“My goal is to make Indians aware of our country’s resources,” he says. “No machine can replicate what Indian hands can achieve with textiles. The trick is to make consumers take pride in wearing our saris and weaves.”

At Mukherjee’s beautiful flagship store in Kolkata, he has commissioned weaves from the southern textile capital of Kanjivaram and embellished the saris with his own designs. Each sari sells for close to US$2,000, and rich Kolkata matrons and their Prada-clad daughters are lining up to buy them. Mukherjee stands amid them, giving advice on colours and patterns when needed. He likes to sell. He likes helping women pick out clothes. No reclusive, angst-ridden designer, this.

“You hardly ever come across design individuals in India with such a strong DNA imprint in their work,” says Kallol Dutta, a younger fashion designer based in Kolkata. “I was gobsmacked when I saw his collections.”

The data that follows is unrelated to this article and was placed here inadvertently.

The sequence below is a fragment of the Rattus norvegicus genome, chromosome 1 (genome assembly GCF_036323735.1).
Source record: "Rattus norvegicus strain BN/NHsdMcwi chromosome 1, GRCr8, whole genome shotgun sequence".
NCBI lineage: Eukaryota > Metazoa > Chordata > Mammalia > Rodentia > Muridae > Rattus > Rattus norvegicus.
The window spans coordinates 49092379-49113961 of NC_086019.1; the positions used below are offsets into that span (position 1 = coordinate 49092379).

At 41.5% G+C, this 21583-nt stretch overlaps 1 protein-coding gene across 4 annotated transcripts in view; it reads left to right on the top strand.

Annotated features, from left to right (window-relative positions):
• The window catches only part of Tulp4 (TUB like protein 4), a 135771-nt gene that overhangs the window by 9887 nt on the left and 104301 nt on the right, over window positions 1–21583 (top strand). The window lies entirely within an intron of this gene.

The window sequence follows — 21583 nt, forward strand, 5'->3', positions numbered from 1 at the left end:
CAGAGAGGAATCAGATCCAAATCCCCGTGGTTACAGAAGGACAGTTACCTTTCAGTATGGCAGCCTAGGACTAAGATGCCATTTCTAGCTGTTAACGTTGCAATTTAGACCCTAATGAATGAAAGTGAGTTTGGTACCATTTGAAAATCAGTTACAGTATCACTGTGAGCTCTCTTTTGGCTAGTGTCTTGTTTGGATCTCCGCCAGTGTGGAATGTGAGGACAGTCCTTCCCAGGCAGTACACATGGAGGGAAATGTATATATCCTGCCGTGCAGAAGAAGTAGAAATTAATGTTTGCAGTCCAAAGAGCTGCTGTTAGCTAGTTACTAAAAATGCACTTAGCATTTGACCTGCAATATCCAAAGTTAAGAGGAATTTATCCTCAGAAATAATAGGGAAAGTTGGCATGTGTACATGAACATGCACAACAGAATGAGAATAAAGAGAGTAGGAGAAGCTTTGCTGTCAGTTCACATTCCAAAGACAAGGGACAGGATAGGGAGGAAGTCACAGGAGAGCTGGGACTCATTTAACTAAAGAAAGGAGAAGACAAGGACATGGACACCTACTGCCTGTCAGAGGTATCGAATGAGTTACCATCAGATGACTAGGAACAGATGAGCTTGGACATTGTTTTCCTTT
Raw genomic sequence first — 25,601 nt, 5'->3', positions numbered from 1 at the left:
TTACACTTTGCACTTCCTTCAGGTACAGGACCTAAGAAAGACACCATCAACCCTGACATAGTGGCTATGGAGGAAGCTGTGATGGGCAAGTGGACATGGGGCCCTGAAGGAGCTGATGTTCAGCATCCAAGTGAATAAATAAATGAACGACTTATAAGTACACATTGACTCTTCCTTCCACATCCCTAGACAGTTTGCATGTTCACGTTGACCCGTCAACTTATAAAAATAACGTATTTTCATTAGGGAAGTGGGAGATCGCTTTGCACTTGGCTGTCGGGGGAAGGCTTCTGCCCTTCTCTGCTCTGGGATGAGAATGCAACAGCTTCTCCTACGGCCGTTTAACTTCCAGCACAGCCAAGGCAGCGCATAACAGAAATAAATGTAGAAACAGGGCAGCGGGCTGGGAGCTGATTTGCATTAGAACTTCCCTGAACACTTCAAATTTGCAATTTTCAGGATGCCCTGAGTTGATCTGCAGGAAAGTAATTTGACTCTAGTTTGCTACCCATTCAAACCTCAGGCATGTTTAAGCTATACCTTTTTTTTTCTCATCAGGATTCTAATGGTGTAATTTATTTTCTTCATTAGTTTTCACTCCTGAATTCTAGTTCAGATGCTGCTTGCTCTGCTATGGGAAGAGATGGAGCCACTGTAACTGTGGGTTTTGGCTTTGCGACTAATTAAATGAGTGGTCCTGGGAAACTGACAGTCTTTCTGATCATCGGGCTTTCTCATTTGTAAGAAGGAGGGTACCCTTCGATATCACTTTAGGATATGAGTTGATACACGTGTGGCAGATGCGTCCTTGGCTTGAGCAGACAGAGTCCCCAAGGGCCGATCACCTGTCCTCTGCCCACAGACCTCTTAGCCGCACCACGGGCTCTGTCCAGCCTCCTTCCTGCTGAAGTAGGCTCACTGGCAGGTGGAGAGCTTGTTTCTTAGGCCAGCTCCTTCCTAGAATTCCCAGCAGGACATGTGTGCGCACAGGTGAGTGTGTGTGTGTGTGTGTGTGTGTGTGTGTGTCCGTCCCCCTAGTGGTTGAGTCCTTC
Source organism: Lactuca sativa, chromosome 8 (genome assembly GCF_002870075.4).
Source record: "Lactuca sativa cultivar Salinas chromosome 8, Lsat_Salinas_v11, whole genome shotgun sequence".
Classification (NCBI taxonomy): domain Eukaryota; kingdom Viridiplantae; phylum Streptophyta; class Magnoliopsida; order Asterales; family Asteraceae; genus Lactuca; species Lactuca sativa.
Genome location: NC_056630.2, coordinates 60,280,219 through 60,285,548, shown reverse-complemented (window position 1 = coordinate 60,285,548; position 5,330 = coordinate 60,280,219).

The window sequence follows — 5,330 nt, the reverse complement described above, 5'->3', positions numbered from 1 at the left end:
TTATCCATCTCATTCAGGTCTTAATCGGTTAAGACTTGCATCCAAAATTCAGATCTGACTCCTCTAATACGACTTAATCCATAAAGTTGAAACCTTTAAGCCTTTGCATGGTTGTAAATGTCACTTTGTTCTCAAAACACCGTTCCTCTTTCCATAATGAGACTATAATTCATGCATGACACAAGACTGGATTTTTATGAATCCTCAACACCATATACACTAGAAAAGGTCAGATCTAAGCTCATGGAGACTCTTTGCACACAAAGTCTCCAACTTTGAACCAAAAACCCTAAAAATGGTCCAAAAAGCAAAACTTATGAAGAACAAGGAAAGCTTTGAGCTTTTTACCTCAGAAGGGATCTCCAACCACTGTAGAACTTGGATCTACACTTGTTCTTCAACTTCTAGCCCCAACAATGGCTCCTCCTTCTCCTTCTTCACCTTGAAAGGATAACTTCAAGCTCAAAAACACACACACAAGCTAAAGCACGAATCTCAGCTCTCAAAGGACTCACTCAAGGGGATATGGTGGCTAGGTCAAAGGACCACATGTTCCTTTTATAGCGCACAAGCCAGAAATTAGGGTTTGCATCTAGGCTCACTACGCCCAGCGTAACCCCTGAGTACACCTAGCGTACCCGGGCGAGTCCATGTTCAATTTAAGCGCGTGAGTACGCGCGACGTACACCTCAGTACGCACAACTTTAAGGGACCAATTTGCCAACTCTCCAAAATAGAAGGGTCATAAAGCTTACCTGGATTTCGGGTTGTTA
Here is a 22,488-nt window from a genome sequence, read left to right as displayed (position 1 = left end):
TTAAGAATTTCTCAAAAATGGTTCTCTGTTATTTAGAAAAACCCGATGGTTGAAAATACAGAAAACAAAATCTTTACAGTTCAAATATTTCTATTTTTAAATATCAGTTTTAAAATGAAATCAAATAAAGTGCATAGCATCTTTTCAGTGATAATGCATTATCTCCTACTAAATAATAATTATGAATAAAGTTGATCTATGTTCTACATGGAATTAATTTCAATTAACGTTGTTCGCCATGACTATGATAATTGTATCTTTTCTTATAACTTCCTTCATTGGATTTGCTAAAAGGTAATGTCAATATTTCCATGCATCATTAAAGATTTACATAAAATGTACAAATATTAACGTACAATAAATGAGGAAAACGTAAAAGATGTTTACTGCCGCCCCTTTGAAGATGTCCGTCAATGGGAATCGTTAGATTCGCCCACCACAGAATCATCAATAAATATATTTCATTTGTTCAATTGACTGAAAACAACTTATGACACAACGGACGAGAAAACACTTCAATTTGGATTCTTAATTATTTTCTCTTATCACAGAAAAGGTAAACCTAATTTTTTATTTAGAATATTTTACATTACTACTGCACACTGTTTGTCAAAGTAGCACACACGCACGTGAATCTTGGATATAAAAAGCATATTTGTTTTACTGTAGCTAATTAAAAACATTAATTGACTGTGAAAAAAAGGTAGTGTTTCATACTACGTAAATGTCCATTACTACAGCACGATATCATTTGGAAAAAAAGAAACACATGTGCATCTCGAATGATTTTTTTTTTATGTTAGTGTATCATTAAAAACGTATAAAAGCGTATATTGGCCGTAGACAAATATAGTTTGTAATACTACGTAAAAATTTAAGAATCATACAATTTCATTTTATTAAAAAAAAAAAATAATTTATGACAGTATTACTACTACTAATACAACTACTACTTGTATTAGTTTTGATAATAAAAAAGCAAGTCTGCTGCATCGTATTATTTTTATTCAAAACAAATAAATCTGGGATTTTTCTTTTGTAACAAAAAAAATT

Mukherjee’s latest pet peeve is the Hermès sari, which, he says, has been launched by the famed French house for an unseemly price of US$9,200.

“India offers beautifully handwoven and handprinted saris, but the sad thing is that we Indians don’t realise their value. This is why a brand like Hermès can dare to come into this country and sell a $9,000 sari here. The sad thing is that Indians will queue up to buy an Hermès sari without realising that they are simply wearing a price tag.”

And with that, Mukherjee goes off to help a lovely Indian bride pick a rare Kanjivaram weave for her trousseau.

Kolkata Durga Puja for Mint

This piece came out in Mint Lounge this week.

When Kolkata Turns into a Temporary Museum

The Good Life | Shoba Narayan